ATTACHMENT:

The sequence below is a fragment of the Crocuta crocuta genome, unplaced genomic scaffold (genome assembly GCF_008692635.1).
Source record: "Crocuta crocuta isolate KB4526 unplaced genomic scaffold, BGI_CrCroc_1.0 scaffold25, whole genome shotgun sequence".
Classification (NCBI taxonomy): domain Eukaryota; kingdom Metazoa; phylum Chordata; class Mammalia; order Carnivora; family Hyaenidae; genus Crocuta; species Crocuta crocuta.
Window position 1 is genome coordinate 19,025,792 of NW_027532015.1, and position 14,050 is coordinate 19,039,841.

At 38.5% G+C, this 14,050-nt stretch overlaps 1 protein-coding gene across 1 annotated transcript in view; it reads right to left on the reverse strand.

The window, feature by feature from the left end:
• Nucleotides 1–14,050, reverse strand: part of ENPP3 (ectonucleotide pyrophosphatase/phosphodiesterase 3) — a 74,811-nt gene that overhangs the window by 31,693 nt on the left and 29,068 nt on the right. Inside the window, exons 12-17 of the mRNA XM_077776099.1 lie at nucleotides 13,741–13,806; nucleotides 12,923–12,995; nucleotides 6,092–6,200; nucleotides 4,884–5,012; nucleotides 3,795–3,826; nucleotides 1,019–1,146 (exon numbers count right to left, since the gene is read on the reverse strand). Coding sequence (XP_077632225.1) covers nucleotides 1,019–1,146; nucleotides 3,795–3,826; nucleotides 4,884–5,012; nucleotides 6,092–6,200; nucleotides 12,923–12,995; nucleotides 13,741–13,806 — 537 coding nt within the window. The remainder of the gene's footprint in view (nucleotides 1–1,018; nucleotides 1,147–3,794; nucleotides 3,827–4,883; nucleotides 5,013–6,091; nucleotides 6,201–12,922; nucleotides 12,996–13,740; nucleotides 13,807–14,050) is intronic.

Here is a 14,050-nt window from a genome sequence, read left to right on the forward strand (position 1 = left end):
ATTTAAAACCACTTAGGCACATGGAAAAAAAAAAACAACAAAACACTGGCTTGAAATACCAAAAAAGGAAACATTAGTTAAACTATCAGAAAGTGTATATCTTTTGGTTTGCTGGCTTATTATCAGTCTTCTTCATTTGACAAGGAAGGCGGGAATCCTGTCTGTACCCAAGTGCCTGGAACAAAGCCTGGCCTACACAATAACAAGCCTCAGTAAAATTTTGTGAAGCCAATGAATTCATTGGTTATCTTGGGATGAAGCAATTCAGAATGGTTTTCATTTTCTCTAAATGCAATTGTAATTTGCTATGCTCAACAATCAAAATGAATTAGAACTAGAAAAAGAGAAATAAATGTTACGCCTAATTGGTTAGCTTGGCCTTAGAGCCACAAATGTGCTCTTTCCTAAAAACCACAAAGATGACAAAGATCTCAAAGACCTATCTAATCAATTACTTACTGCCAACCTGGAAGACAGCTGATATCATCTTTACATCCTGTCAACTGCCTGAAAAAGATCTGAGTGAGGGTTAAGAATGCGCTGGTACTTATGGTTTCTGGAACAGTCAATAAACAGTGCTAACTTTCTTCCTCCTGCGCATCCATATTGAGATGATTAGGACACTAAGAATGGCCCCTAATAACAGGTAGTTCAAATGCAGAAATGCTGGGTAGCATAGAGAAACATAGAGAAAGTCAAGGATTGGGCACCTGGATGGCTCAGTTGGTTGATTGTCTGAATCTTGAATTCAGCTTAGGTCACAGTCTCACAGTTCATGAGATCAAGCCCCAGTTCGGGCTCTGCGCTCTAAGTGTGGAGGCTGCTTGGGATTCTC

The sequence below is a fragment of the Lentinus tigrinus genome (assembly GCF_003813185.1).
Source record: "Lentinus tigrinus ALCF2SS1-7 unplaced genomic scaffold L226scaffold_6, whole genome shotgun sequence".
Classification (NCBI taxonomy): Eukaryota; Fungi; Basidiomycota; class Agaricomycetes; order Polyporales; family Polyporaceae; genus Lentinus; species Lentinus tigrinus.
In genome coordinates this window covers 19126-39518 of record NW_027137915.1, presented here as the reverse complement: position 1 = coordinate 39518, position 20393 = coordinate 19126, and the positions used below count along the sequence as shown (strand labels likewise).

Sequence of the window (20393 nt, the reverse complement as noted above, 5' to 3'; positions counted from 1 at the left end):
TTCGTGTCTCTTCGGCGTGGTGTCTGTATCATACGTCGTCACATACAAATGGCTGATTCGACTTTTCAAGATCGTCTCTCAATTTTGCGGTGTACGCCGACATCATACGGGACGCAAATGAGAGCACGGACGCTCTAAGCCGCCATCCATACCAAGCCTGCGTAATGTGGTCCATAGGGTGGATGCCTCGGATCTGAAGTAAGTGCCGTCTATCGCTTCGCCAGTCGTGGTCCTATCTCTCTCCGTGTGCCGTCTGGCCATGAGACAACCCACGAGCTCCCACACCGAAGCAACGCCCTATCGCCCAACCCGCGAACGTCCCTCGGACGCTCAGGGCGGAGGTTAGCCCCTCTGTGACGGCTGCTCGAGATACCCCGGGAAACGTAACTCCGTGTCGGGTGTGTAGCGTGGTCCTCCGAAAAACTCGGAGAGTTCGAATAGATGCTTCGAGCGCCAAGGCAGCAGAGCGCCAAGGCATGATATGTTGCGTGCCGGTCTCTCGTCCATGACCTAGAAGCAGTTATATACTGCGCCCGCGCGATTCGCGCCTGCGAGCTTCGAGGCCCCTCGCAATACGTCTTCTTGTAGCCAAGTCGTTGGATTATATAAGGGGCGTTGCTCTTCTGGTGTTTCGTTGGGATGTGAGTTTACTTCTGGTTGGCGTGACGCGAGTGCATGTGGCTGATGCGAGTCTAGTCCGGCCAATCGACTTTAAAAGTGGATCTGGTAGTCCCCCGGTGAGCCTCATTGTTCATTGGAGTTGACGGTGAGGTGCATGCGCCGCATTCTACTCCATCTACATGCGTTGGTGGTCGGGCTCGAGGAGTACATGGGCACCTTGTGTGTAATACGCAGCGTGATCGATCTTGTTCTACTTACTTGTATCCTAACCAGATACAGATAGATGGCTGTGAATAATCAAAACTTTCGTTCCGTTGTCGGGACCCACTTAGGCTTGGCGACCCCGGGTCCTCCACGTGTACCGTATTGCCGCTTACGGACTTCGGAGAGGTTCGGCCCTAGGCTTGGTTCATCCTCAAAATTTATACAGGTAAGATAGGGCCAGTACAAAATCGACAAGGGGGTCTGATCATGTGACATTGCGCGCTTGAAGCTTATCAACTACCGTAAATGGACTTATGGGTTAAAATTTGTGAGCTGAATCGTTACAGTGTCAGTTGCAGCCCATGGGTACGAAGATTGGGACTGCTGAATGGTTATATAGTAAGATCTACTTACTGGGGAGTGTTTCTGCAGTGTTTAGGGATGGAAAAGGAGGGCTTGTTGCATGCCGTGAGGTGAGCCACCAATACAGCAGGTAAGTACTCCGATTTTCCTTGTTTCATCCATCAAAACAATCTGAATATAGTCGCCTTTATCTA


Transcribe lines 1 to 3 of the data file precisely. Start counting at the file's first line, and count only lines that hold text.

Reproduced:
The sequence below is a fragment of the Crocuta crocuta genome, unplaced genomic scaffold (genome assembly GCF_008692635.1).
Source record: "Crocuta crocuta isolate KB4526 unplaced genomic scaffold, BGI_CrCroc_1.0 scaffold25, whole genome shotgun sequence".
Classification (NCBI taxonomy): domain Eukaryota; kingdom Metazoa; phylum Chordata; class Mammalia; order Carnivora; family Hyaenidae; genus Crocuta; species Crocuta crocuta.